Check your analytics daily, and remember to update your app by adding new components when they are released. Keeping a close eye on your app and maintaining its performance will help ensure it remains popular and top-notch. 

Frequently Asked Questions

How Much Does Adalo Cost? 

Including its free version, Adalo has the following 5 pricing tiers available:

  1. Free: Compared to other no-code mobile app builders, Adalo has one of the best free versions available. You can make unlimited test apps and share your app as a web app. Plus, you can sell products with Adalo’s Stripe integration. 
  1. Starter, $36/month: You can publish to the app stores and the web. You’ll also have 5GB of storage, which is enough for a decent-sized app. Although you can only publish one app, you can make unlimited test apps that you can use to help update your existing app. 

    The Starter Version best serves beginners who want to build their first app.  
  1. Professional, $52/month: The Professional plan allows you to publish up to 2 apps and has 25GB of storage. It also comes with everything found in the Starter. You’ll also get access to Adalo’s REST API, which can connect to any other API (that gives you permission). Use this feature to gather more data for supercharging your app.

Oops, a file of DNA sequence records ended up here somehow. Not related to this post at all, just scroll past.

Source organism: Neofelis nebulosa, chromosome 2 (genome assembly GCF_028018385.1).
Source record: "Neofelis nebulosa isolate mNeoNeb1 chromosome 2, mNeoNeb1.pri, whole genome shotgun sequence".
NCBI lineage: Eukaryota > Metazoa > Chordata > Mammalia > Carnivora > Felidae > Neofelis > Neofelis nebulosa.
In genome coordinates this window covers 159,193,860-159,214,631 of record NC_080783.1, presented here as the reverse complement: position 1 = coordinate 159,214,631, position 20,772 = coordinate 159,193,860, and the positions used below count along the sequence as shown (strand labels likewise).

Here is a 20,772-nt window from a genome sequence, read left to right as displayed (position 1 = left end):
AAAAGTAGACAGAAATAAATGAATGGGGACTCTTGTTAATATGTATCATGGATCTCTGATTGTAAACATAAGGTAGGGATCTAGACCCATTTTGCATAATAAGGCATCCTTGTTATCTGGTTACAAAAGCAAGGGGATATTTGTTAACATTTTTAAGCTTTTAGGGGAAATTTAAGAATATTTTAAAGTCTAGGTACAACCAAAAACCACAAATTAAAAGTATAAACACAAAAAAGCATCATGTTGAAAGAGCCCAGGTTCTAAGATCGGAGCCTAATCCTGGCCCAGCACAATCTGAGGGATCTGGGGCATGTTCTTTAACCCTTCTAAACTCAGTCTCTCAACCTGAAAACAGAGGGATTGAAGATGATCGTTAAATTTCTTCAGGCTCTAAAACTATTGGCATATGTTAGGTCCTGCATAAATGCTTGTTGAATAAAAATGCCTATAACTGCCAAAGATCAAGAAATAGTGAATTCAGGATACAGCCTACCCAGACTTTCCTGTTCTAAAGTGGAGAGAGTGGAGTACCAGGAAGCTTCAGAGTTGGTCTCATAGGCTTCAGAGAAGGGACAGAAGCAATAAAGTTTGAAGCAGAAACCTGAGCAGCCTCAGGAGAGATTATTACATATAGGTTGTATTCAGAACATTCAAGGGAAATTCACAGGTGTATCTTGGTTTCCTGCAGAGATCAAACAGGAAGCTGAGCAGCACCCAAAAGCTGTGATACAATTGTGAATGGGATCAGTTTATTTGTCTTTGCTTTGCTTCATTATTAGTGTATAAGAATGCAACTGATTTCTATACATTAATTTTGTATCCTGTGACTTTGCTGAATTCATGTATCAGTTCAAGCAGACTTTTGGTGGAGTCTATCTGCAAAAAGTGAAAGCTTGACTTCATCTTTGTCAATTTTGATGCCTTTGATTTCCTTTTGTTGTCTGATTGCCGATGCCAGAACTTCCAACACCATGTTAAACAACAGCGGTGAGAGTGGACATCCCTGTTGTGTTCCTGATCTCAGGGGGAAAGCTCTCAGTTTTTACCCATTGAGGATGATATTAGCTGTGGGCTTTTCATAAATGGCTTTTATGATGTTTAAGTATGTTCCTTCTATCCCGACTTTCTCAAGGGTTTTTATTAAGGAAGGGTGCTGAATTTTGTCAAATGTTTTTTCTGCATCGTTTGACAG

You will also get Geolocation features and an integration with Google Maps.

    Because of the advanced features, the Professional Version is geared toward people who’ve built and published a few apps. 
  1. Team, $160/month: With 125GB of total storage and the ability to publish up to 5 apps, the Team Plan offers quite a bit of oomph, such as being able to trigger notifications from other services and apps. 

    If you or a team member (the Team Version allows up to 10 collaborators who can create apps simultaneously and in real-time) know how to code, you can program your own notification types to enhance your app.

    As its name implies, the Team Version is meant for teams collaborating to enhance their business’s operations by creating apps. It’s suited for small businesses with fewer than a dozen employees.  
  1. Business, $200/month: With the same features as the Team Version, Adalo’s business version offers more storage space (500GB) and the ability to publish up to 10 apps. This pricing tier is catered toward medium-sized businesses or smaller app-building agencies.